THE FOOD & DRUG Administration has faced numerous scientific challenges over the past two years, including two major Salmonella outbreaks, adulterated heparin, and melamine contamination in infant formula and pet food. The agency's top spot is currently vacant, and its credibility has sunk to an all-time low. But during this transition period, while FDA waits to see who will be its next commissioner, science has moved to front and center stage.
FDA is currently being led by its chief scientist, Frank M. Torti, a prominent clinician and researcher in molecular oncology. Torti joined FDA last April and was named acting commissioner on Jan. 20.
While waiting for the Obama Administration to select a permanent agency head, Torti is focusing FDA on what he knows best—and that's science. He is also taking steps to make the agency's regulatory decisions more transparent to the public.
One noticeable change at FDA is an increased emphasis on external input. Torti has been working to beef up FDA's science board, a group of external experts who advise the agency on emerging scientific issues. He enlarged the board, adding new members with expertise in areas such as regenerative medicine, molecular biology, and information technology. He also initiated a new schedule for the science board to meet four times a year, twice as often as it has in the past.
At the board's first meeting under its revised charter on Feb. 24, Torti highlighted overarching scientific priorities for FDA to focus on over the next few years, emphasizing that the projects can't be wrapped up in a single year. One of the most scientifically challenging problems FDA faces is "the detection of adverse events, particularly rare events," such as unusual side effects of new drugs, he noted. "It involves informatics, personalized health records, mechanisms for coding and tracking devices and drugs, and interrogation of complex data sets with a high signal-to-noise ratio."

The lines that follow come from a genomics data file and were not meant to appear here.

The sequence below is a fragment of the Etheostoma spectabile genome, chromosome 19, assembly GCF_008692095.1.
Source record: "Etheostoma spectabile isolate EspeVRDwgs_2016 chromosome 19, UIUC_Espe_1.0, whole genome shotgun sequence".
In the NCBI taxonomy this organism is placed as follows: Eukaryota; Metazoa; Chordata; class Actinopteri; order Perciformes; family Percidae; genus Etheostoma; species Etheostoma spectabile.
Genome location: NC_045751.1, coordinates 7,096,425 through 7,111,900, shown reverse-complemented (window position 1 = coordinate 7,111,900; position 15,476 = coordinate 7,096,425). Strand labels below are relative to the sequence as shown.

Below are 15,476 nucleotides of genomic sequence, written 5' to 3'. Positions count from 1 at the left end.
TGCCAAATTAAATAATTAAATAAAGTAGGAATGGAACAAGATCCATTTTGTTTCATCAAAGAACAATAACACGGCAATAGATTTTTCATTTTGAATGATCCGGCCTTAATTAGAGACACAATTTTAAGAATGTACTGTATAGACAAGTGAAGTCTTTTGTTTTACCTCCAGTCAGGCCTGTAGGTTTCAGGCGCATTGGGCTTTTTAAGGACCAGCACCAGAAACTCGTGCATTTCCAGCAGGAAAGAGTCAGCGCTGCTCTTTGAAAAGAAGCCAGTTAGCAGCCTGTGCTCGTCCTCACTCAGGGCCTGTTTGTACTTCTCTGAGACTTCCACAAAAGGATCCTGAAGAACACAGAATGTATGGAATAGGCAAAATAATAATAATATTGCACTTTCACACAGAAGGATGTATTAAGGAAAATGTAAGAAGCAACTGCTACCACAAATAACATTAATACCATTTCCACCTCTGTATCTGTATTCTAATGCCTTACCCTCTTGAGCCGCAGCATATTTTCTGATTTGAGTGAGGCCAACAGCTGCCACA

Other priorities for the agency include rapid, sensitive, and high-throughput detection of contaminants, particularly Salmonella; biomarkers for drug safety and efficacy; clinical trial design and analysis; personalized medicine and nutrition; microbial ecology and contamination mitigation strategies; and new manufacturing processes for producing safe, shelf-stable food and drugs.
Recent problems associated with adulterated heparin drugs, as well as with melamine in milk powder and pet food, have also led FDA to take a closer look at what it calls economically motivated adulteration (EMA). Randall Lutter, deputy commissioner for policy at FDA, told the board that the agency is investigating what products are at high risk for adulteration and what assays need to be improved. FDA is planning to solicit more input at a public meeting this spring and is particularly interested in hearing from chemists who can think like criminals, Lutter said.
THE TOPIC quickly opened a discussion about how to get such information to FDA. The last thing the agency should do is hold a public meeting to discuss creative ways to adulterate the food and drug supply, members of the board stressed.
The agency is particularly interested in hearing from chemists who can think like criminals.
"After 9/11, there was a lot of work done on behalf of the food industry to identify where the vulnerabilities are," commented board member Rhona Applebaum, vice president and chief scientific and regulatory officer at Coca-Cola. A lot of lessons can be learned from the results of that work, she said. She also cautioned that "you don't want to provide a how-to guide to people who have a deviant mind."
Douglas Throckmorton, deputy director of FDA's Center for Drug Evaluation & Research, pointed to similarities between EMA and drug counterfeiting. He said products that are expensive, used by large numbers of people, and not heavily regulated—such as dietary supplements—are the ones most likely to be counterfeited.
Examining sources of exposure to the controversial plastics chemical bisphenol A (BPA), which has been shown to leach from polycarbonate baby bottles and the lining of food cans, is also a top priority for FDA. The agency still says BPA, a known endocrine disruptor, is safe in food containers, but it continues to study the issue. It is collaborating with the National Institutes of Health to investigate associations between urinary BPA levels and specific diseases, such as heart disease, diabetes, and cancer.
FDA is also continuing to look at exposure to BPA from medical products. The agency already has examined BPA exposure from dental sealants and found it to be very low relative to that from food. FDA is now investigating exposure to BPA from medical devices that have direct contact with blood, such as cardiopulmonary bypass circuits used in open-heart surgery and hemodialysis circuits. Included in this investigation is an examination of alternatives to BPA because they pose unknown risks and have unclear effects on device function, said Jonathan Sackner-Bernstein, an associate director in FDA's Center for Devices & Radiological Health.
The agency is also putting more emphasis on communication and plans to launch a new peer-reviewed e-journal in the area of regulatory science. It hopes to have the journal up and running and to name an editor in chief by July, Torti said.